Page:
Theosophical University
 March, 1946 
Introductory: Sankara, the Teacher
 By Charles Johnston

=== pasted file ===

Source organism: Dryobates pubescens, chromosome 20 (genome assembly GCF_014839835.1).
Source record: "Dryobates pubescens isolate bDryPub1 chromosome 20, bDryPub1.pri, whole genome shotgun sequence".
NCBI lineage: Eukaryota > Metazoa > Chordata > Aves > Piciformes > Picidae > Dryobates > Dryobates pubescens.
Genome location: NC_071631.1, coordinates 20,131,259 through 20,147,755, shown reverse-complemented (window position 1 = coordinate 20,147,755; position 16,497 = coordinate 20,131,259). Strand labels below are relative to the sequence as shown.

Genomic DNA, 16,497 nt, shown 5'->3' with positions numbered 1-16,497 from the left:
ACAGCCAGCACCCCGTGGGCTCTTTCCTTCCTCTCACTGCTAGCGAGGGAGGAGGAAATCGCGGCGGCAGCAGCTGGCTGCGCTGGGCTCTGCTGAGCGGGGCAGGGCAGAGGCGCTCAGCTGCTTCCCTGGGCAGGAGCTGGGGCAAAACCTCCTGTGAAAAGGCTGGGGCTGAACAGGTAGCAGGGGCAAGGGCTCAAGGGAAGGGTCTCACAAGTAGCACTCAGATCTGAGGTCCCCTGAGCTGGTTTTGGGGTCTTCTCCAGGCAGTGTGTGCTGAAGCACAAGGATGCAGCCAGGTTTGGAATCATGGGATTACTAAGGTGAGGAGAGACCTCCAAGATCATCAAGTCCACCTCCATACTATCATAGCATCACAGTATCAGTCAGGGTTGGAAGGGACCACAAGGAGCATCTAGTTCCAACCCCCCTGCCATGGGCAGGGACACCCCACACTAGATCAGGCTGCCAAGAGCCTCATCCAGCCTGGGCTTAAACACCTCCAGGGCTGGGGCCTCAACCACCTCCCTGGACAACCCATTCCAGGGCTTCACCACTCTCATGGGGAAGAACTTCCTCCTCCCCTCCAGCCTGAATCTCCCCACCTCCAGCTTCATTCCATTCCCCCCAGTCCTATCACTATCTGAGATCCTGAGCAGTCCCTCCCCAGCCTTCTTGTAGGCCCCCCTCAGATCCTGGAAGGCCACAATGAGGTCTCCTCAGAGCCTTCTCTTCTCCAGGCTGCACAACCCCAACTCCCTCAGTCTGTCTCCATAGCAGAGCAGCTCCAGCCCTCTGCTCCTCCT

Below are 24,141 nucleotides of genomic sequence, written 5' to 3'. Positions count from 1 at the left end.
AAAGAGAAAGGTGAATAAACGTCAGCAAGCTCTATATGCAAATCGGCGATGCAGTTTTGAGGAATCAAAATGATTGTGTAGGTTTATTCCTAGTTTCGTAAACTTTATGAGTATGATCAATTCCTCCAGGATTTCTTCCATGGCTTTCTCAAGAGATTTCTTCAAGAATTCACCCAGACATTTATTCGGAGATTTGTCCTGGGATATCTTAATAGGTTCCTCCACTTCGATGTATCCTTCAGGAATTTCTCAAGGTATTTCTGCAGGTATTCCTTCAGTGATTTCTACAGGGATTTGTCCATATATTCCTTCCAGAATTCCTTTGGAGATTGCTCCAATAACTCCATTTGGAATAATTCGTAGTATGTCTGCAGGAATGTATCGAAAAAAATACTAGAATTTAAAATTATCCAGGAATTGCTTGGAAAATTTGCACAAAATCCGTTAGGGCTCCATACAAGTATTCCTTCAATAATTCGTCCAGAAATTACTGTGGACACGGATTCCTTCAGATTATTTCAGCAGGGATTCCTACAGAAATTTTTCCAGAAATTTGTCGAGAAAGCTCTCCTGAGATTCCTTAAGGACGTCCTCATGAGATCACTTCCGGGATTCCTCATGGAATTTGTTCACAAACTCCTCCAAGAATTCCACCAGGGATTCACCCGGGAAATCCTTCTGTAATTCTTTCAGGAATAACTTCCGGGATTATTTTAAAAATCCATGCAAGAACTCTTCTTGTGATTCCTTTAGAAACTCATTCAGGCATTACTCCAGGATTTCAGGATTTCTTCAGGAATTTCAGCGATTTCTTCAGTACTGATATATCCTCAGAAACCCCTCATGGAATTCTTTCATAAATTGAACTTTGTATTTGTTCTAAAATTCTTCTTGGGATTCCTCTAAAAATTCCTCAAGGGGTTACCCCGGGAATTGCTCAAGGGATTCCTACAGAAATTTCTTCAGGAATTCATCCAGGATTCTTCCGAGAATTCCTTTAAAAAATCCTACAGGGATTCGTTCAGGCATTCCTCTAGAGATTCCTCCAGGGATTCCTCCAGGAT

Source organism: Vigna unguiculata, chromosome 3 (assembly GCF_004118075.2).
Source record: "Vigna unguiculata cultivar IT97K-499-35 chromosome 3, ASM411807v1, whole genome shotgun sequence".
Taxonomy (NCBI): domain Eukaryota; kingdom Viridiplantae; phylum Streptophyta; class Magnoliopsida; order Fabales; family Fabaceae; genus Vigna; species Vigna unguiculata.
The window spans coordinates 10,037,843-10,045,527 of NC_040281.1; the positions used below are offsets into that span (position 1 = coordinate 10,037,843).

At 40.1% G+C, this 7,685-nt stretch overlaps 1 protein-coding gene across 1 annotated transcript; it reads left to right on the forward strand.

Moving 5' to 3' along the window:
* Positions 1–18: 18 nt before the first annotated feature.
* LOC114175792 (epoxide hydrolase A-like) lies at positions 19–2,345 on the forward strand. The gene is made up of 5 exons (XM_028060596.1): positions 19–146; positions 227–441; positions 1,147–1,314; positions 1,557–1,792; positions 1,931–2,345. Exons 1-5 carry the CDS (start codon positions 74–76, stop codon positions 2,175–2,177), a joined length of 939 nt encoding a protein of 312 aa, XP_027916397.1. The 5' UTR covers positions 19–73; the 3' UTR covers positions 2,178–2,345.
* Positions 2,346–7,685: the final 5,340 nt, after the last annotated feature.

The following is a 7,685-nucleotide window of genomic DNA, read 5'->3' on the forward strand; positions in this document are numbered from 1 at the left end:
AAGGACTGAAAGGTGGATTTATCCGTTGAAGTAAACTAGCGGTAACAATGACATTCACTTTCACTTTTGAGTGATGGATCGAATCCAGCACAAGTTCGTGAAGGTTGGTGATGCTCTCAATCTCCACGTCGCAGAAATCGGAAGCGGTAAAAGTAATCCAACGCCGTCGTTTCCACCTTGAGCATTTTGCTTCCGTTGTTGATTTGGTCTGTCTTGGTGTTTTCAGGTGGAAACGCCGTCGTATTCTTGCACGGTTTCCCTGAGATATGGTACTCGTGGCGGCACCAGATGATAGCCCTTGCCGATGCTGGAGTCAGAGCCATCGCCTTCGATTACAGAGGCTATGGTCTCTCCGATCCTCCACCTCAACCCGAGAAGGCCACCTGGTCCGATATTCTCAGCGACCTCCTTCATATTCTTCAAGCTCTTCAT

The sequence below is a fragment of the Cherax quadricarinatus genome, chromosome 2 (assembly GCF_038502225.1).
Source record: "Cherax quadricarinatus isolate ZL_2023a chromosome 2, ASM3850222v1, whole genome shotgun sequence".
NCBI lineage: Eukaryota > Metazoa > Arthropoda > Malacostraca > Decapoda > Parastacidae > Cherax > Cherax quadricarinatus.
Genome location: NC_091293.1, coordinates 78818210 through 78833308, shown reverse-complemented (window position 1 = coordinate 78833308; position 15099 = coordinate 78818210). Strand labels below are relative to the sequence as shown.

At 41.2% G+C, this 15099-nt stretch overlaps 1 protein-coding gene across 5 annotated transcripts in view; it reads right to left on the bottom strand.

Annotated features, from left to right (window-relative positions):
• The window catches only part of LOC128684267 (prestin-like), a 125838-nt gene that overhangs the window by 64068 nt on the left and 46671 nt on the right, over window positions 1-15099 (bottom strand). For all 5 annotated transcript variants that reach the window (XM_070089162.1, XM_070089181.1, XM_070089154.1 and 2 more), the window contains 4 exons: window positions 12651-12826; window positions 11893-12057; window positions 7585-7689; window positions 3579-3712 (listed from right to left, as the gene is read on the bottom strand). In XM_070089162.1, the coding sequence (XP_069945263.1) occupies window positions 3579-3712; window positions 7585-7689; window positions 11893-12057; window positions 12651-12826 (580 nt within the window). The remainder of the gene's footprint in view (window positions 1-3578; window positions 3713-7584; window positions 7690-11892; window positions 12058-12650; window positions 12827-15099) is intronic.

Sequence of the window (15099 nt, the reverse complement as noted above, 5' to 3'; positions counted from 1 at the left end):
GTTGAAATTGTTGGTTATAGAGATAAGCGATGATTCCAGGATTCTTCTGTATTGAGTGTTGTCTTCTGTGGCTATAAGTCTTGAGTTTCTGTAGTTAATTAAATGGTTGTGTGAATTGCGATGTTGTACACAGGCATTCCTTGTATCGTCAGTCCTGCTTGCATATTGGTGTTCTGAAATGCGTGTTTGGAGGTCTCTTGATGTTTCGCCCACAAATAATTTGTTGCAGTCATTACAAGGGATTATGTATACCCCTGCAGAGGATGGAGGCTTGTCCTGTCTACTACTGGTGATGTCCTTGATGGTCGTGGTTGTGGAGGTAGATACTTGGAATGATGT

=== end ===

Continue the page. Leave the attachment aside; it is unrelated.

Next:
The Upanishads, Buddha, and Sankara: these are the three great lights of Indian wisdom.The Upanishads far away in the golden age; in the bright dawn that has faded so manyages ago. Buddha, the Awakened One, who, catching in his clear spirit the glow of thatearly dawn, sought to reflect it in the hearts of all men, of whatever race, of whatevernation; sought to break down the barriers of caste and priestly privilege; to leave eachman alone with the Universe, with no mediator between. But scattering abroad the rays of wisdom, Buddha found that the genius of each man, of each race, could only reflect onelittle beam; and that in thus making the light the property of all men, the purity andcompleteness of the light might be impaired.Then followed Sankaracharya -- Sankara the Teacher -- who set himself to thepreservation of the light; to burnishing the casket that held the lamp of wisdom. Busyinghimself chiefly with India, he saw that the light must be preserved, as far as itscompleteness and perfection were concerned, within the Brahman order, where theadvantages of heredity, of ages of high ideals and rigid discipline could best secure thepurity of the light; could best supply a body of men, fitted by character and training tomaster the high knowledge, to sustain the moral effort that made the glory of India'sGolden Age.This task of fitting the Brahman order to carry the torch of wisdom was undertaken bySankara the Teacher in three ways. First, by commenting on the Great Upanishads andthe Bhagavad Gita, he rendered the knowledge of the Golden Age into the thought andlanguage of the Brahmans of his day. Second, by writing a series of preparatory works, of catechisms and manuals, he made smooth the path of those who would take the first stepson the path of wisdom. Thirdly, by a system of reform and discipline within the Brahmanorder, he did all that sound practice could do to second clear precept.The system formed by Sankara within the Brahman order largely continues at the presentday. The radiant points of this system are the monasteries founded by the Teacher, wherea succession of teachers, each initiated by his predecessor, carry on the spiritual traditionof the great Sankara unbroken.Of commentaries on the Upanishads and the Bhagavad Gita, many, perhaps, were writtenin a gradual series leading up from the simple truths to the more profound mysteries; sothat, with one after another of these treatises in hand, the learner was gradually led to theheart of the mystery which lies "like a germ of generation" well concealed in thesematchless theosophic documents. These commentaries were followed by others, the work of Sankara's pupils; and though these works of explanation are very numerous, all thosethat are published seem to belong to the earlier stages of learning, and leave the deeperpassages and problems of the Upanishads still unsolved.